▲ CEO of SK Global Chemical Na Kyung-soo signed an MOU with CEO of Brightmark Bob Powell to aim for the first commercialization of waste plastic pyrolysis oil in Korea and investment in a plastics renewal facility

 

▲ Pyrolysis oil production process flow model suggested by SK Global Chemical, Birghtmark, and SK Incheon Petrochem

 

▲ (Left) SK Global Chemical and Kolon Industries show a sample of PBAT product jointly developed by the two companies and announced to launch it in Q3 this year / (Right) SK Global Chemical, Maeil Dairies, Tetra Pak Korea, Jushin Trading signed an MOU to promote aseptic cartons recycling in May 2021.

 

| It is hard but not impossible to close the loop

 

As the world is still struggling with the plastic waste problem, it is indeed a problem that can be solved instantly. It is also undeniable that even after being achieved, a circularity is always in jeopardy of being broken and going back to be linear. This is about not only plastic, but also all resources. Completing a circular economy of all resources requires the efforts of the whole society. It is necessary for the government to come up with stronger policies and clearer measures. Manufacturers, retailers, distributors have to try in the entire production/supply process as much as possible to deliver eco-friendly goods and services. Individuals have to pay more attention and change even small consumption patterns to become green consumers.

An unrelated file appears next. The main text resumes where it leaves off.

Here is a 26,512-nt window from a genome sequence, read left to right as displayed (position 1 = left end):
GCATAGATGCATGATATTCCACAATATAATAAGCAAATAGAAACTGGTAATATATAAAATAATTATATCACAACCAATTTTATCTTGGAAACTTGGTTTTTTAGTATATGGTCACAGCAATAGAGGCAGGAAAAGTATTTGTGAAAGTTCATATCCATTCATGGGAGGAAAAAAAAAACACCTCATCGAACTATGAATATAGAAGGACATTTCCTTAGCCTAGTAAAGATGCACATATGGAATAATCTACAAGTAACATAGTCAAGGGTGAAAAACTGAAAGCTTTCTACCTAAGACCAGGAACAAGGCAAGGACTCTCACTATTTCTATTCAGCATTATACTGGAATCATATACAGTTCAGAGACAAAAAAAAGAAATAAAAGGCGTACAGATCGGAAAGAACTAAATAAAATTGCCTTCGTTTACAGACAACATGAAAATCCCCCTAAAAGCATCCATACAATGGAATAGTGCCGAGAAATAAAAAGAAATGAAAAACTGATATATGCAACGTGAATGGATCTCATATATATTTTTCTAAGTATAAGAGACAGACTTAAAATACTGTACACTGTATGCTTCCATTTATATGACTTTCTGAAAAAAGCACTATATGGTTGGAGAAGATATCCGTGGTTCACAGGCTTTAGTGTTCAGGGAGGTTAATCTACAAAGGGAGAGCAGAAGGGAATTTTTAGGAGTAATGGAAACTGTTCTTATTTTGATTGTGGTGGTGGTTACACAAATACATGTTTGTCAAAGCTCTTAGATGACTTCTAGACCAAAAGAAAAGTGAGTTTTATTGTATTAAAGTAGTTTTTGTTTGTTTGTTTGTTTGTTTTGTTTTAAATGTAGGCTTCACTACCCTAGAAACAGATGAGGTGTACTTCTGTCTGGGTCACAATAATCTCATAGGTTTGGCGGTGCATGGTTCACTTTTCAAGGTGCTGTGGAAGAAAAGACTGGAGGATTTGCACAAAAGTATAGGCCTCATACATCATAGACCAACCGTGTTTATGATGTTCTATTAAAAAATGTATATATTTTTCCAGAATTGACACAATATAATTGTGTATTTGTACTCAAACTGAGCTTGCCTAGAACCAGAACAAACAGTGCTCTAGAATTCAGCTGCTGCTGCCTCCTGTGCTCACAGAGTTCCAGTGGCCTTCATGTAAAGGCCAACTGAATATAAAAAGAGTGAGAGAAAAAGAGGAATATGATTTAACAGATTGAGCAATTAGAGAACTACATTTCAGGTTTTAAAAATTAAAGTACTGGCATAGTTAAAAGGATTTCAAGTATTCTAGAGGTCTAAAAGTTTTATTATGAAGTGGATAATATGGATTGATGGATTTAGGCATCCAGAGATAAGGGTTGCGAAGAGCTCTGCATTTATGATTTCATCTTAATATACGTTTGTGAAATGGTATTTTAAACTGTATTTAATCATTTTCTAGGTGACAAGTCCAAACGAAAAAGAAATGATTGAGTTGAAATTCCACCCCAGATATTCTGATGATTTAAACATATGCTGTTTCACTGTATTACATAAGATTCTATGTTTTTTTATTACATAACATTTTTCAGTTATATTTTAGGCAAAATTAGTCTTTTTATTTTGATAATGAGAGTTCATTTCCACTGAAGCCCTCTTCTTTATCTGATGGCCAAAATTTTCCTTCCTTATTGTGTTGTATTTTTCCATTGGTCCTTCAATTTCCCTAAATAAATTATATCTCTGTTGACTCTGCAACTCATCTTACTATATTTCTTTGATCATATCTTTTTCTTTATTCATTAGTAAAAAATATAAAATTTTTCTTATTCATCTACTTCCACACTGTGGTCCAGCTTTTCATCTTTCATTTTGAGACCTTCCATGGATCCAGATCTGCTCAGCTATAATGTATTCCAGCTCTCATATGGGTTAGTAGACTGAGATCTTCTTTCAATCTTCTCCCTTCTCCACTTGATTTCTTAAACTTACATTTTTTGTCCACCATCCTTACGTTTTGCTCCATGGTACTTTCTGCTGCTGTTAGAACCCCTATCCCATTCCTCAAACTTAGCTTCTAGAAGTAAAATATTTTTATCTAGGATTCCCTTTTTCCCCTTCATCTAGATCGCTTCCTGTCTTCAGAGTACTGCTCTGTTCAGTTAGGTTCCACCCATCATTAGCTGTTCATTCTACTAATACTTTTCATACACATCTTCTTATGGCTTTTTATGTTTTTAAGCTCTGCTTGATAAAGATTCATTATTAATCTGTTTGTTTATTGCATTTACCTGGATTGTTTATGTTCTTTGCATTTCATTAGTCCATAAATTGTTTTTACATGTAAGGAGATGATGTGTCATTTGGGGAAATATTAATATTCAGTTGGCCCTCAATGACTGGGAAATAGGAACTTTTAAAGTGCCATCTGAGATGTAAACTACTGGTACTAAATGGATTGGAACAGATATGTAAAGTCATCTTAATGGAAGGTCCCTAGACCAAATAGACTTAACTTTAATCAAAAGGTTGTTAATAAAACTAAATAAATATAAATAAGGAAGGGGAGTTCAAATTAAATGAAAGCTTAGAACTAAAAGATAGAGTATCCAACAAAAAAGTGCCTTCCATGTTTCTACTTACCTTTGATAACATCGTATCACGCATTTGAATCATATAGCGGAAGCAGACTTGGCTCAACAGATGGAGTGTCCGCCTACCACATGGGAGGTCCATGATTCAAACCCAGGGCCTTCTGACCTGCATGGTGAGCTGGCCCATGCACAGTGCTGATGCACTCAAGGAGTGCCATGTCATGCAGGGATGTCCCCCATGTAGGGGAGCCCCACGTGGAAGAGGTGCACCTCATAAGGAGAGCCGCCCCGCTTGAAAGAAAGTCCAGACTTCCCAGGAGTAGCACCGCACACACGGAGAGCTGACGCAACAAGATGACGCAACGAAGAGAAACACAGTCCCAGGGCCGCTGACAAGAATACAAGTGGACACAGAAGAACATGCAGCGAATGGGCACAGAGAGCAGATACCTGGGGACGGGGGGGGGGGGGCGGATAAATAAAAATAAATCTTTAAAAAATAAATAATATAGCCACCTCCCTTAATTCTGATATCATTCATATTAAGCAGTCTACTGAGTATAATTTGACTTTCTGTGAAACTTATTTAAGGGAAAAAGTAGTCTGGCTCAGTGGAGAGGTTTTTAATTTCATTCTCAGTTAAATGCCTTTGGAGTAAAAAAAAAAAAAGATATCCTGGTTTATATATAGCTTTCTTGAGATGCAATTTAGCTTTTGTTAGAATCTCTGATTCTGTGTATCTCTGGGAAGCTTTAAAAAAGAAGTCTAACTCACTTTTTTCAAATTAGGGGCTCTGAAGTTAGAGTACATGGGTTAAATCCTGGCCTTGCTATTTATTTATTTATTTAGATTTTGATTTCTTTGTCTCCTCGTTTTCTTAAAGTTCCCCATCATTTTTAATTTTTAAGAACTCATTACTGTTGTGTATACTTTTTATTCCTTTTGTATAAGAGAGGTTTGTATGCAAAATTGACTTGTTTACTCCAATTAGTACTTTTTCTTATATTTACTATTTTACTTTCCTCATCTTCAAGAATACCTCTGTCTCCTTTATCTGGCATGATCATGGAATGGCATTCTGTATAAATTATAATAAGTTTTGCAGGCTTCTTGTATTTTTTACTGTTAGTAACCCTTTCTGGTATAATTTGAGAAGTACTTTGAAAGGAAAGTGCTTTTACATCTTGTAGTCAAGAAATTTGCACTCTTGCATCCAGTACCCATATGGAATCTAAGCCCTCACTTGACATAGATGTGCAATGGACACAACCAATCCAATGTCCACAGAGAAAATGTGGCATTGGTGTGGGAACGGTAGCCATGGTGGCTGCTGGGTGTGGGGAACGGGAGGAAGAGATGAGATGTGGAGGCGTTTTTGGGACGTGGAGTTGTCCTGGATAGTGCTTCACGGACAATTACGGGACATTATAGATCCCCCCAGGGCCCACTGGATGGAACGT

Through the leading examples introduced in our series, we hope you could have a better understanding about circular economy and support the efforts of public and private sectors, then move on to the next step: taking your own actions to contribute to building a circularity.

 

Author | SKinno News